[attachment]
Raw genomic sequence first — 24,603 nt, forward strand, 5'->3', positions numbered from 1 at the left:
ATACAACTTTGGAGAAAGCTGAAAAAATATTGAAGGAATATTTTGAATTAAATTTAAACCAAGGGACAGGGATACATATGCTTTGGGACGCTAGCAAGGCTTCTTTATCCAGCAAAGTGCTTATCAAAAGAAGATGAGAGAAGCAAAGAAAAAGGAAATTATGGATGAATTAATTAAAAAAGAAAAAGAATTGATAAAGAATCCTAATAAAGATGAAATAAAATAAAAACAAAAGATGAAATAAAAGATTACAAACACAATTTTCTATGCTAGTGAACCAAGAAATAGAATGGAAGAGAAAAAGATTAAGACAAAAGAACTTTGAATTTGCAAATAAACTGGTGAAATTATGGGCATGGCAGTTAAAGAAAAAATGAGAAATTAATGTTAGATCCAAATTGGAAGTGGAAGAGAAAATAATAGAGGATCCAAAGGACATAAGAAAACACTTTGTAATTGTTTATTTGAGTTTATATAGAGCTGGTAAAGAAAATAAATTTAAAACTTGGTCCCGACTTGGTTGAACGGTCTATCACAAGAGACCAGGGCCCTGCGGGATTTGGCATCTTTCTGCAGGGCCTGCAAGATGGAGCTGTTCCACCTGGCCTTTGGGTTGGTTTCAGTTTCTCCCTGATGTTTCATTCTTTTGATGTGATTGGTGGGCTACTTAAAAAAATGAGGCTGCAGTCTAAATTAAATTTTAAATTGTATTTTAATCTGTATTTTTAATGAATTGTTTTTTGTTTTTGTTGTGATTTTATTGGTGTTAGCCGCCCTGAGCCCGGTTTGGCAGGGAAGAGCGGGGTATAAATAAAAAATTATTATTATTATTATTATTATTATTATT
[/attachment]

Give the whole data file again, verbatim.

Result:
Raw genomic sequence first — 24,603 nt, forward strand, 5'->3', positions numbered from 1 at the left:
ATACAACTTTGGAGAAAGCTGAAAAAATATTGAAGGAATATTTTGAATTAAATTTAAACCAAGGGACAGGGATACATATGCTTTGGGACGCTAGCAAGGCTTCTTTATCCAGCAAAGTGCTTATCAAAAGAAGATGAGAGAAGCAAAGAAAAAGGAAATTATGGATGAATTAATTAAAAAAGAAAAAGAATTGATAAAGAATCCTAATAAAGATGAAATAAAATAAAAACAAAAGATGAAATAAAAGATTACAAACACAATTTTCTATGCTAGTGAACCAAGAAATAGAATGGAAGAGAAAAAGATTAAGACAAAAGAACTTTGAATTTGCAAATAAACTGGTGAAATTATGGGCATGGCAGTTAAAGAAAAAATGAGAAATTAATGTTAGATCCAAATTGGAAGTGGAAGAGAAAATAATAGAGGATCCAAAGGACATAAGAAAACACTTTGTAATTGTTTATTTGAGTTTATATAGAGCTGGTAAAGAAAATAAATTTAAAACTTGGTCCCGACTTGGTTGAACGGTCTATCACAAGAGACCAGGGCCCTGCGGGATTTGGCATCTTTCTGCAGGGCCTGCAAGATGGAGCTGTTCCACCTGGCCTTTGGGTTGGTTTCAGTTTCTCCCTGATGTTTCATTCTTTTGATGTGATTGGTGGGCTACTTAAAAAAATGAGGCTGCAGTCTAAATTAAATTTTAAATTGTATTTTAATCTGTATTTTTAATGAATTGTTTTTTGTTTTTGTTGTGATTTTATTGGTGTTAGCCGCCCTGAGCCCGGTTTGGCAGGGAAGAGCGGGGTATAAATAAAAAATTATTATTATTATTATTATTATTATTATT